The Pirates' infatuation with perpetually disappointing outfielder Travis Snider continues. It’s somewhat understandable team management wants to give Snider, once a highly regarded prospect in the Toronto organization, a chance to succeed. They love his upside. But they are jeopardizing the team’s chances of success by giving Snider playing time he has not earned.
Inexplicably, Snider received the majority of the playing time in right field last year although he was hampered by a toe injury almost all season. Snider, a left-handed hitter, has acknowledged he was in considerable pain and the injury was affecting his balance and weight transfer. Had he ever shown he was a standout on the MLB level, allowing him to play hurt might have been understandable. He had not.
Coming out of spring training, it looked like Snider and Jose Tabata, a right-handed hitter, would share the position, although not in a strict platoon. Snider had the much better spring, batting .340 to Tabata’s .190. But, surely, manager Clint Hurdle wouldn’t allow spring training performance to influence his decision when he had far better data to evaluate the players.
Except that he did. With the Chicago Cubs using right-handed starters in all three games, Snider got the starts. He had two hits in 11 at-bats. Playing in a reserve role, Tabata was 1-for-5.
Here is the more pertinent data Hurdle should have used: This was Snider’s batting line against RHP last year: .226/.288/.355 -- .644. This was Tabata’s: .292/.361/.417 -- .778.
Tabata wasn’t just the better choice over Snider, he was one of the Pirates' most dangerous hitters against right-handers last year. Among returning players, only Andrew McCutchen, Pedro Alvarez and Neil Walker had a higher OPS against right-handers in 2013. Only McCutchen had a higher on-base percentage.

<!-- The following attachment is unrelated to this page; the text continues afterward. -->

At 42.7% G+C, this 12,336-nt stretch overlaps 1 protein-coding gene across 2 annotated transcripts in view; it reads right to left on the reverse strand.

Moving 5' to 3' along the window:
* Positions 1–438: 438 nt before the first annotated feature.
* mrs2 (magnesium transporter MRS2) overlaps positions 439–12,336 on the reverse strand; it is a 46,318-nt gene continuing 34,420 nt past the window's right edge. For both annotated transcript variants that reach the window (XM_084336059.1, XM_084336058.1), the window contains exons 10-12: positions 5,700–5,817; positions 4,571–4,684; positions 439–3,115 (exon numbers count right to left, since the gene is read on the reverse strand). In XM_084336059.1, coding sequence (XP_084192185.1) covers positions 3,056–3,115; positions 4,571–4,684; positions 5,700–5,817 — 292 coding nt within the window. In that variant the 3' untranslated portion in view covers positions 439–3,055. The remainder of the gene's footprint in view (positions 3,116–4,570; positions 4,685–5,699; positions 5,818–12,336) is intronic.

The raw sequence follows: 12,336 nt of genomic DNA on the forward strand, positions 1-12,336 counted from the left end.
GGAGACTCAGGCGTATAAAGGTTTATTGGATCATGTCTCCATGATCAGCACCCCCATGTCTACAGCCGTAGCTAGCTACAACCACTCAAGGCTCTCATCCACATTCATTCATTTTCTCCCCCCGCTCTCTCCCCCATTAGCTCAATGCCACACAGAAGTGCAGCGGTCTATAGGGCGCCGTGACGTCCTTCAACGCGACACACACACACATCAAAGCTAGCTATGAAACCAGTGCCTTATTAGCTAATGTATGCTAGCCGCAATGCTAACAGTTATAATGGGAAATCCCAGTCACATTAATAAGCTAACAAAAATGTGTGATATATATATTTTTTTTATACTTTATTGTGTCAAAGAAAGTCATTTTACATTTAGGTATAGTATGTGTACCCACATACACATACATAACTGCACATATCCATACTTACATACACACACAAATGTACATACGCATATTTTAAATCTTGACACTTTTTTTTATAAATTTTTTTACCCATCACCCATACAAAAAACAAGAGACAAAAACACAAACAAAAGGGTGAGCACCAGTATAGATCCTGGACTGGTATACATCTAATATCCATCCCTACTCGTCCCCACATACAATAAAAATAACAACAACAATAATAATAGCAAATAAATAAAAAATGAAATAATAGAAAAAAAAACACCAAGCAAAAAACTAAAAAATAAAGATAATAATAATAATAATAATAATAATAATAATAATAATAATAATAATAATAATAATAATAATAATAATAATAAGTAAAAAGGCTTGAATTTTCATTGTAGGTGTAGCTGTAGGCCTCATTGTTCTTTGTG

The Pirates are so infatuated with Snider that in spring training, when comparing the two players, Hurdle said this: ''It's not set up where we feel we have to platoon. (Tabata) has played well against right-handers. Snider has shown the ability to hit left-handers.’’
Really! Snider was 2-for-22, both singles, against left-handers last year. In Hurdle’s three seasons with the Pirates, Snider batted .194 (19-for-98) against lefties.
The Pirates will face right-handed starters the next five games.
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It’s not just early, it’s very early, but already Tony Sanchez is presenting the Pirates with a dilemma.
The team traded for catcher Chris Stewart in the offseason and planned to use him as the backup to Russell Martin. The plan was for Sanchez to play almost every day at Indianapolis and be the likely replacement for Martin, who’s in the final year of his contract, in 2015.
That plan went awry when Stewart injured his knee early in spring training. He had surgery and is due back in about four weeks. That elevated Sanchez to the 25-man roster and he’s made his presence known. As a pinch-hitter Wednesday, he drove in the game-winning run in the 16th inning. As the starter Thursday, he drove home both Pirates run with a single in the seventh inning.
If Stewart were not such an abysmal hitter, there would be no dilemma. But this is his lifetime batting line in 645 at-bats: .214/.287/.288 -- .575. How bad is that? Clint Barmes’ career OPS is 102 points higher.
Stewart is regarded as a superior defensive catcher. But on a team that’s looking a bit light offensively, can the Pirates afford such a weak hitter in the lineup once or twice a week when a potentially better one is available?
Nor is there any guarantee Sanchez will be better off with one more season in the minors. Plenty of highly successful players have apprenticed as backups before becoming full-time starters. Whatever Sanchez might benefit from playing every day could be counterbalanced by working beside and studying Martin, a premier role model for a young catcher.
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What was Chicago manager Rick Renteria thinking when he brought in left-hander James Russell to relieve Jason Hammel in the seventh inning with two out and left-handed hitter Travis Ishikawa due to bat? Renteria had to know that Pirates manager Clint Hurdle would counter by having Gaby Sanchez bat for Ishikawa
Here’s what Renteria apparently did not consider: Ishikawa was hitless in two at-bats against Hammel and is 2-for-14 lifetime against him. Sanchez has faced Russell three times in his career and Russell walked him every time. More to the point, Ishikawa had a .738 lifetime OPS vs. right-handed pitching. Sanchez had an .898 lifetime OPS against left-handers.
Renteria played to the Pirates' strength. Sanchez doubled to continue a rally that almost cost the Cubs the game.